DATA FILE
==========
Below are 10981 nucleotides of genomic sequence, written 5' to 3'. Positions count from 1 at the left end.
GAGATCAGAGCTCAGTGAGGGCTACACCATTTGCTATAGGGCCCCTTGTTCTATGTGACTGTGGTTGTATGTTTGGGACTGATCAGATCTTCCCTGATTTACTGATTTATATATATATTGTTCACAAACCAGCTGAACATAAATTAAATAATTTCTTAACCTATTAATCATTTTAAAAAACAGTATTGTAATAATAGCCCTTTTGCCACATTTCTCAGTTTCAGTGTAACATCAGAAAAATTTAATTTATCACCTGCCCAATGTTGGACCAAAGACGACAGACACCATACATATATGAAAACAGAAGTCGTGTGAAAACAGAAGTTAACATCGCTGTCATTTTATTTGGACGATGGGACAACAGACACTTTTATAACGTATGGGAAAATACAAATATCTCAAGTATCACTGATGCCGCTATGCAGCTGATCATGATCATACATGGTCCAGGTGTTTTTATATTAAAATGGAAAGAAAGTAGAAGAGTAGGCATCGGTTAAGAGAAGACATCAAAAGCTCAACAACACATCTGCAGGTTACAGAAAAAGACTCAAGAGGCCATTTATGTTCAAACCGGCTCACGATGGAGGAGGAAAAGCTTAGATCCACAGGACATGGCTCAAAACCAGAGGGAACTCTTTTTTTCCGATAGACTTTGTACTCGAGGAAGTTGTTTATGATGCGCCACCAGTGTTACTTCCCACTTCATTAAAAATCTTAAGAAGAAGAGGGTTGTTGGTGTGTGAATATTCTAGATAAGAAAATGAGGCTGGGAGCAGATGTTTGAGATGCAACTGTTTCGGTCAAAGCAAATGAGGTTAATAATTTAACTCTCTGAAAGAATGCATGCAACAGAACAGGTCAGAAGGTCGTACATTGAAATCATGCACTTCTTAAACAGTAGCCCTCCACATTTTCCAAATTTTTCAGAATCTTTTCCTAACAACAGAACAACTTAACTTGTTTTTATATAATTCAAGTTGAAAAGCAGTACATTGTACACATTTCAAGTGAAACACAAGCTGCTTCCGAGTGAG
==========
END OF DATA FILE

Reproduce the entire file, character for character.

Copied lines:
Below are 10981 nucleotides of genomic sequence, written 5' to 3'. Positions count from 1 at the left end.
GAGATCAGAGCTCAGTGAGGGCTACACCATTTGCTATAGGGCCCCTTGTTCTATGTGACTGTGGTTGTATGTTTGGGACTGATCAGATCTTCCCTGATTTACTGATTTATATATATATTGTTCACAAACCAGCTGAACATAAATTAAATAATTTCTTAACCTATTAATCATTTTAAAAAACAGTATTGTAATAATAGCCCTTTTGCCACATTTCTCAGTTTCAGTGTAACATCAGAAAAATTTAATTTATCACCTGCCCAATGTTGGACCAAAGACGACAGACACCATACATATATGAAAACAGAAGTCGTGTGAAAACAGAAGTTAACATCGCTGTCATTTTATTTGGACGATGGGACAACAGACACTTTTATAACGTATGGGAAAATACAAATATCTCAAGTATCACTGATGCCGCTATGCAGCTGATCATGATCATACATGGTCCAGGTGTTTTTATATTAAAATGGAAAGAAAGTAGAAGAGTAGGCATCGGTTAAGAGAAGACATCAAAAGCTCAACAACACATCTGCAGGTTACAGAAAAAGACTCAAGAGGCCATTTATGTTCAAACCGGCTCACGATGGAGGAGGAAAAGCTTAGATCCACAGGACATGGCTCAAAACCAGAGGGAACTCTTTTTTTCCGATAGACTTTGTACTCGAGGAAGTTGTTTATGATGCGCCACCAGTGTTACTTCCCACTTCATTAAAAATCTTAAGAAGAAGAGGGTTGTTGGTGTGTGAATATTCTAGATAAGAAAATGAGGCTGGGAGCAGATGTTTGAGATGCAACTGTTTCGGTCAAAGCAAATGAGGTTAATAATTTAACTCTCTGAAAGAATGCATGCAACAGAACAGGTCAGAAGGTCGTACATTGAAATCATGCACTTCTTAAACAGTAGCCCTCCACATTTTCCAAATTTTTCAGAATCTTTTCCTAACAACAGAACAACTTAACTTGTTTTTATATAATTCAAGTTGAAAAGCAGTACATTGTACACATTTCAAGTGAAACACAAGCTGCTTCCGAGTGAG